Summer has come and the annual influx of high school and college students seeking temporary jobs has arrived. According to a study by Snagajob, 74 percent of employers in the hospitality, food services or retail industries have, or are seeking, to hire interim help for the summer. I-9 compliance can be as important with these short-term hires as it is with full time employees. There are a number of rumors that tend to float around during the warmer months about summer hires. Here are some myths debunked by E-Verify and I-9 News in order to keep you out of I-9 trouble this summer.
1. I-9 compliance isn't a concern for summer hires
Your short-term employee's form I-9 will have to remain on file for a minimum of three years after they are hired. That means that even after he or she has left the company, an I-9 audit that discovers a failure to comply can still result in a fine. Regardless of how long the employee was with you, Immigrations and Customs Enforcement can still leave you with a $1,100 fine for form I-9 errors.
2. There are three days to complete the form I-9 for all hires
While this is often true, if you hire someone to work less than three days than the I-9 must completed on the first day. Again, this form must be kept on file for several years, so even after that brief three day period of work is done ICE still expects to find a completed form I-9 for him or her in the case of an audit. Spotts Fain suggests you make sure you are distinguishing between volunteers and employees as well. An I-9 isn't required for volunteers, so keep the definition of volunteer narrow in order to avoid a noncompliance issue due to laziness.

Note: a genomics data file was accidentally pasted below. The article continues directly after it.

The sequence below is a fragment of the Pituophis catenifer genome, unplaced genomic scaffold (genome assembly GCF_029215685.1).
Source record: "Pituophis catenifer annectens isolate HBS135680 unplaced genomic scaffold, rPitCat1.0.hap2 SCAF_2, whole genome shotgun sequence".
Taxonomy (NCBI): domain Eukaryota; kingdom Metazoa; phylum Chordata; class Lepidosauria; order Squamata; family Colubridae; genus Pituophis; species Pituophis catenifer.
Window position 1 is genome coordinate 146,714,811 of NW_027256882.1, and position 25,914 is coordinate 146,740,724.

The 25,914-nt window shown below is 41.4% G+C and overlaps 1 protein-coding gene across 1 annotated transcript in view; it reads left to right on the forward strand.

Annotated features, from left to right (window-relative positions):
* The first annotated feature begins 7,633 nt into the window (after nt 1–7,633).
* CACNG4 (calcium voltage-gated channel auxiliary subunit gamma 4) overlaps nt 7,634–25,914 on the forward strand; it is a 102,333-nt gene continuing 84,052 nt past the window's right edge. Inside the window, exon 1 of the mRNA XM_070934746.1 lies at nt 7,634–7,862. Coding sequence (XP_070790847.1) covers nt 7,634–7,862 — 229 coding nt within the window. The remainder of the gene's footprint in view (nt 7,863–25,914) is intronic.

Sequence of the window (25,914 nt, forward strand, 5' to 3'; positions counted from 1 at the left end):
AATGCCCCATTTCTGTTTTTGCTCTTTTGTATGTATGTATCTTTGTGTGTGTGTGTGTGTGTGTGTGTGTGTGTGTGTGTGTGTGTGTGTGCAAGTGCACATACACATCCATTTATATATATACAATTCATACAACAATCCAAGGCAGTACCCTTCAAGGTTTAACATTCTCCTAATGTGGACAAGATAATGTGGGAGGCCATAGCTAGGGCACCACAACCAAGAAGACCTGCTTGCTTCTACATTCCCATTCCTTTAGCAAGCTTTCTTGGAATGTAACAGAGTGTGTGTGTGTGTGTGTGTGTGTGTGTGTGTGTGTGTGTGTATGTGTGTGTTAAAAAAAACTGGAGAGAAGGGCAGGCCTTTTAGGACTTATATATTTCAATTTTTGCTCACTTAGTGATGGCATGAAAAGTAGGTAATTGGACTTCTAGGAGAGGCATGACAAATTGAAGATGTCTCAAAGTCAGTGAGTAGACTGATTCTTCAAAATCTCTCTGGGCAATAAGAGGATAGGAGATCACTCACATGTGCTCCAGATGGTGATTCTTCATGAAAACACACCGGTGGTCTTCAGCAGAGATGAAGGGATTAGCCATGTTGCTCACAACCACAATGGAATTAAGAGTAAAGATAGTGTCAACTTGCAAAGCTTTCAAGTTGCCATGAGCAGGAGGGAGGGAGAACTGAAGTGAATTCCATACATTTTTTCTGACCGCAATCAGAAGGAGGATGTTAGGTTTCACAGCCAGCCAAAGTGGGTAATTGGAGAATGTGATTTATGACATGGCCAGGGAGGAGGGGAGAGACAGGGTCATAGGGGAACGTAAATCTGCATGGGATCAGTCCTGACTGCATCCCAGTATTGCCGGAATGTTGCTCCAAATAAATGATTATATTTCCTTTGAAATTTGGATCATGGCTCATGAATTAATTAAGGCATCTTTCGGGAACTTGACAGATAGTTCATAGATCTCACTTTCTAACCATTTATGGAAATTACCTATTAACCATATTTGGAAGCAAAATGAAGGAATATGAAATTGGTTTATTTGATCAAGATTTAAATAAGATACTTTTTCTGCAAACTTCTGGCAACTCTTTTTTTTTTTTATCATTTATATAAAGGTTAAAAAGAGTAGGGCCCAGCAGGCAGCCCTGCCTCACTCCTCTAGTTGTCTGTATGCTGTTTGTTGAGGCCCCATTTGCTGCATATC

3. Receipts are fine in lieu of original documents for temporary hires
While they may be acceptable at times, receipts cannot be used for the form I-9 in the case of a three-days-or-less hire. According to the U.S. Citizenship and Immigration Services receipts may mean; papers given to the new hire to temporarily replace documents stolen, lost or damaged; a permanent resident's arrival portion of the Form I-94/I-94A with a temporary I-551 and a photo instead of their Permanent Resident Card; a refugee's departure portion of the Form I-94/I-94A with a refugee admission stamp - valid for 90 days.
4. My manager can deal with the form I-9s for rehires
If you rehire an employee within three years of their previous end-date than you have a couple options with their form I-9, as it should still be stored somewhere in the office. Either you can provide the him or her with a new form I-9, or you can refill Section 3 of their original I-9. Either way, if you handle I-9s in your company, do not leave this to someone else. Inconsistencies in the I-9 compliance workflow will be heavily scrutinized by ICE in the case of an audit.
5. Temporary hires don't need to be run through E-Verify
If your location uses E-Verify, then it must be used on every hire permanent or not - this applies even if your use of E-Verify is voluntary. If you use E-Verify at all, it is good practice to use it on every new hire whether the intention is for them to work 3 years or 3 decades.
Additional summer hire tips
Often times temporary hires between June and August will be students looking for money during their summer vacations. If this student is under 18 there will be a few additional things to keep in mind not mentioned above. According to Spotts Fain new hires under 18-years-of-age may not be able to produce all of the documents required for I-9 compliance. If he or she cannot produce a List B identity document, it may be necessary to contact a parent or legal guardian in order to ensure the form I-9 is properly completed. If the student is in college that may produce additional challenges. Often college students are living away from home for the first time and may not have on them all the documents necessary to complete the form I-9. Be sure to remind student hires, both under and over 18, far in advance about the documents they will need for I-9 compliance.